CC: Shoulnd’t you also focus your lobbying efforts on the oil companies?
JB: At least in the case of strategic associations or rather joint ventures, one of the things Chávez used to say time and again is that in order to create them, one of the great accomplishments he boasted about is that they had to obtain the National Assembly’s authorization and now they are completely ignoring that. They have tried to accomplish that through other means, such as the infamous Supreme Tribunal rulings [155 and 156] that we disregarded.
CC: What was that the main motivation behind those rulings? To allow energy joint ventures without AN approval?
JB: That was the original goal.
CC: This is why you think that the ANC was established, to circumvent these issues?
JB: Absolutely. In the current financial context, the government’s fundamental goal has been to try and bypass the National Assembly via the TSJ, the ANC or through a direct agreement without any checks, and they have only managed to destroy their own platform.
CC: What could happen in the next few months? Do you think that there will be default?
JB: I have conflicting information in that regard. Some people say yes, the government will pay, while others say they have the money but the logistics are difficult, and still others say that they have the money but I prefer not to speculate.
CC: Can you picture Maduro rectifying economic policy?
JB: They have tried to approach us for discussing other matters and we have refused them, since the Assembly can’t be valid for some points of interests and powerless for others. There are important matters that the government should consider, debt restructuring must also be approved by Parliament, but they don’t care about that or understand the economic implications. I think the issue at heart is that the government won’t change its economic model. We have been talking about that for the past four years and absolutely nothing has been done, they simply keep radicalizing the model.
I think the government believes that their only chance of survival is further destroying the economy and therefore, forcing people into having to depend on them, so that elections have to do with the carnet de la patria. The other matter that is really painful is that the government doesn’t care for the people, they’ve held onto power through hunger, death, violence and human rights violations. The government has shown that they are not moved by people’s suffering, in fact they have turned it into a practical and ideological justification to hold onto to power.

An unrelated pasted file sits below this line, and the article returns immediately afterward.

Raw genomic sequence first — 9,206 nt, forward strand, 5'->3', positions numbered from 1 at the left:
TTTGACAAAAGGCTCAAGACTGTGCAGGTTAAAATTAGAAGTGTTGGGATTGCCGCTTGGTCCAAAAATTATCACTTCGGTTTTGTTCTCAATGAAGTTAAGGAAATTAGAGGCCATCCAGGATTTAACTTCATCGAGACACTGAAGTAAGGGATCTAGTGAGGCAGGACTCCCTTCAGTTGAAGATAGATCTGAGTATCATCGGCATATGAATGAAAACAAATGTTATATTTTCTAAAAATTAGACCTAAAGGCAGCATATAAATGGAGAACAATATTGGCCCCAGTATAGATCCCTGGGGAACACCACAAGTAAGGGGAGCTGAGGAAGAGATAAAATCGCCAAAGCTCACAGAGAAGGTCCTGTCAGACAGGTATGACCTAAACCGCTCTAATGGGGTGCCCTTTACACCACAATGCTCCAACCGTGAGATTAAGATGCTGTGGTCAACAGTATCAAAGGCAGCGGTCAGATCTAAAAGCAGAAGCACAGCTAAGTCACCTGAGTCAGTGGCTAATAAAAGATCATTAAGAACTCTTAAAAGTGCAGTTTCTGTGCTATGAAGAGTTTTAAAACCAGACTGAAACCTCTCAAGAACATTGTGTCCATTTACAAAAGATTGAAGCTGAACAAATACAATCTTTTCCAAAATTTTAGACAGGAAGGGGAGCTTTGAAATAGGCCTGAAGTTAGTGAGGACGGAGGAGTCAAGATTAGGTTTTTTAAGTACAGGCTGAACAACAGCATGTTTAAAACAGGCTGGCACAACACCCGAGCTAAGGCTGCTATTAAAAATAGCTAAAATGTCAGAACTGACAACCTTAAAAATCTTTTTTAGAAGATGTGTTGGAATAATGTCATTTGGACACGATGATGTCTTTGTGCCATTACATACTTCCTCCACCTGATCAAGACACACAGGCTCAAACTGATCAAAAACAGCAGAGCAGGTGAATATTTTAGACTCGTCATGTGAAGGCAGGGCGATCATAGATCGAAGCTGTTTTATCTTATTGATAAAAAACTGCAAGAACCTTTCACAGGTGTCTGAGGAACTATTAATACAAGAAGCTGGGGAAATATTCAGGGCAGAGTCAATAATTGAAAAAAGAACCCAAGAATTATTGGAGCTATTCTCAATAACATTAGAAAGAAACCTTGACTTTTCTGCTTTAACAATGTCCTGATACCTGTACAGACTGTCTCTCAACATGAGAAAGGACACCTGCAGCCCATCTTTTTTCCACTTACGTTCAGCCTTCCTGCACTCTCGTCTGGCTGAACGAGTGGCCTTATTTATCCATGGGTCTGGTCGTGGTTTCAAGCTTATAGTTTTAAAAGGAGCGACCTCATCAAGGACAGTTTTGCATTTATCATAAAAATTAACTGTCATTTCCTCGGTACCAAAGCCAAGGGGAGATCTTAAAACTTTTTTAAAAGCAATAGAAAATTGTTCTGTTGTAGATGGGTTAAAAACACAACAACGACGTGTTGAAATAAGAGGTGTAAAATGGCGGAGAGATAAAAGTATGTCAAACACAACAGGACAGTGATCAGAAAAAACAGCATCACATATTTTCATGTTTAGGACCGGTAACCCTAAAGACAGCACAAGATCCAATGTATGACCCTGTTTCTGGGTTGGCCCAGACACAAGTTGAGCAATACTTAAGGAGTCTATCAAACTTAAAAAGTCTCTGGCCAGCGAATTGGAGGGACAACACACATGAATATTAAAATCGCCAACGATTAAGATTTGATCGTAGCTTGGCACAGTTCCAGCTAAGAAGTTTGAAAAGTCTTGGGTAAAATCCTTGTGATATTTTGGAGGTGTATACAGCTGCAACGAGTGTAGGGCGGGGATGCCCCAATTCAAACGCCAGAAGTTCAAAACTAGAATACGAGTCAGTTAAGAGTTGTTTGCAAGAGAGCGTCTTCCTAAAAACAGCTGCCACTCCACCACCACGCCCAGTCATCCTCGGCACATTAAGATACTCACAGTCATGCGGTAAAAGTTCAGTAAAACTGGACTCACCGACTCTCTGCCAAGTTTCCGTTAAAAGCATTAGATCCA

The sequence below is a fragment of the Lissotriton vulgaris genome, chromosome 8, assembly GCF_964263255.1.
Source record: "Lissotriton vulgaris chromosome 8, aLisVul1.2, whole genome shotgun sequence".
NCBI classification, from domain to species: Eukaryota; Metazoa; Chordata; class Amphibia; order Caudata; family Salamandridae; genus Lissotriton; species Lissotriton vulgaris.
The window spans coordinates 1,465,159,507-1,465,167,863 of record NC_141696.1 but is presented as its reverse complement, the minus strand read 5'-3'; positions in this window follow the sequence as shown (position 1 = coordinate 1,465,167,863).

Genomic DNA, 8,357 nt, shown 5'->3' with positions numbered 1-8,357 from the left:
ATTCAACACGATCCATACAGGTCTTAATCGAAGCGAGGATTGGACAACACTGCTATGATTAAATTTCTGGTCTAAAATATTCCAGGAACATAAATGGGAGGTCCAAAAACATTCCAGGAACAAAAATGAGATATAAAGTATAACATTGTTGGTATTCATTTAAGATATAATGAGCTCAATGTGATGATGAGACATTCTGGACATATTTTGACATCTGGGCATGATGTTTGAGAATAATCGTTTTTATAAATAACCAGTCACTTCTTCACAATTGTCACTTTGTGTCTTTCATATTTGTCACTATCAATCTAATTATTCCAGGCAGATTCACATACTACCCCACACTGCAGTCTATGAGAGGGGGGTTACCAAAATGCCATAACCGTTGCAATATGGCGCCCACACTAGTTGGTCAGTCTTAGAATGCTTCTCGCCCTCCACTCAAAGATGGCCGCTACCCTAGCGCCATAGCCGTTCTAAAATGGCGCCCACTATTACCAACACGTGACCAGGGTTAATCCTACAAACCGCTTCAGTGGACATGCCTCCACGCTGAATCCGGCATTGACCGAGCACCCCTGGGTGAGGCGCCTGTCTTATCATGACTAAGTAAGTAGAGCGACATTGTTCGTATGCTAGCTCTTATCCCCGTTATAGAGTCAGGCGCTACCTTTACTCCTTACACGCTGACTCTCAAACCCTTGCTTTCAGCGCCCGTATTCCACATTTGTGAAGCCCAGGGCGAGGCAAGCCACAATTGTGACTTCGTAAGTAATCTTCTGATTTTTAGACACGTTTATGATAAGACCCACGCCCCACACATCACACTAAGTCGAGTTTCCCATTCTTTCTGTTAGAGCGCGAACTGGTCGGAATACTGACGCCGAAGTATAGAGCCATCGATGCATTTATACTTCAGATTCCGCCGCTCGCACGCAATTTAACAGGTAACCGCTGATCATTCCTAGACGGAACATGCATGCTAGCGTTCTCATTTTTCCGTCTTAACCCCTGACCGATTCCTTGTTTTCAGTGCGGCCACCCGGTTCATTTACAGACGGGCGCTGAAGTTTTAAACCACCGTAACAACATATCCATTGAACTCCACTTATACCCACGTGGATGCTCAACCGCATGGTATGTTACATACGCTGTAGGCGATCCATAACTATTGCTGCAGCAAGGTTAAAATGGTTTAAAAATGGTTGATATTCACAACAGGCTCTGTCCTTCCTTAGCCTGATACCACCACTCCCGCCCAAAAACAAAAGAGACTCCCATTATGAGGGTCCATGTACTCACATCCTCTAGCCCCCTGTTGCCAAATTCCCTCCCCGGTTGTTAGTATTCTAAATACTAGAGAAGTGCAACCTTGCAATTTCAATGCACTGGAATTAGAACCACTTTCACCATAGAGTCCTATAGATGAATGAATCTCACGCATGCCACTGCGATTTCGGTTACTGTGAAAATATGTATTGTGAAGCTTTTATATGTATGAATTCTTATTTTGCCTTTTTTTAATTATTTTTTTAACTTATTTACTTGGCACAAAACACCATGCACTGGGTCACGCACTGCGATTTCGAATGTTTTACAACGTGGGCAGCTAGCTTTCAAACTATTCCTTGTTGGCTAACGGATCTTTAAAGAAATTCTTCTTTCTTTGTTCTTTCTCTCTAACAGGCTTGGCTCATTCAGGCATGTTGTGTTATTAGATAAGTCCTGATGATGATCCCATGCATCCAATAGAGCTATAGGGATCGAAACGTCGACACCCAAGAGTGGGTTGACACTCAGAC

CC: But the government always ends up getting financial support through shady means
JB: On the contrary, financial support is dwindling, assets are running out and whatever they want to sell, they have to do it with the National Assembly’s approval. I think that their walls are closing in. This government’s only hope is for oil prices to rebound again.
CC: That could happen…
JB: Perhaps, but they are in such a disastrous level right now that not even a boost in oil prices could normalize the situation, since our present context includes many issues where the international opinion has made up its mind.
CC: Do you think the ANC could take over the legislative role to solve financing problems?
JB: I don’t think so, because it lacks the legitimacy to do so.
CC: Is there a possibility that ANC head Delcy Rodríguez might approach the AN to find a joint solution to the situation?
JB: I don’t think it will come to that. The government has started this negotiation process and we’re taking the first steps, to prepare not just for these fourth quarter maturities, but for the next ones, when individual and collective sanctions will be in full swing. If they pay now, they’re out of money. The chances of a default are very high and that’s why they’ll try to negotiate, but always with their arrogance.
CC: Do you have a plan on what to do with that debt if and when the opposition establishes a new government?
JB: Yes. We have various perfectly aligned working groups doing many things, and they have a clear vision of how to do things in a very short period of time both at the humanitarian and financial levels, even in terms of structural economic changes.
CC: Does that include debt restructuring?
JB: It seems that there’s no other way.
CC: We understand that you’ll step down as Parliament Speaker in January
JB: Due to internparty agreement of rotating Speakers, my term ends on January 5th, 2018.
CC: Who will follow up on this international and financial strategy next year when you’re no longer National Assembly Speaker?
CC: The next party to head the Assembly will be Un Nuevo Tiempo. Perhaps it will fall to Enrique Márquez, Stalin González, Delsa Solórzano and I understand that Luis Emilio Rondón is also a candidate. Any of them will follow up on that strategy.
CC: With the same priority as you?
JB: To me, the international matter was clearly something that had to be done. Each administration prioritizes different things, but I’m confident my successor will continue on that work.
CC: Do you see China or Russia pressuring for a solution to the political crisis in Venezuela? Do you see them as mediators?
JB: I do. Both China and Russia also want normality and stability in Venezuela. They’re already pressuring in their own way.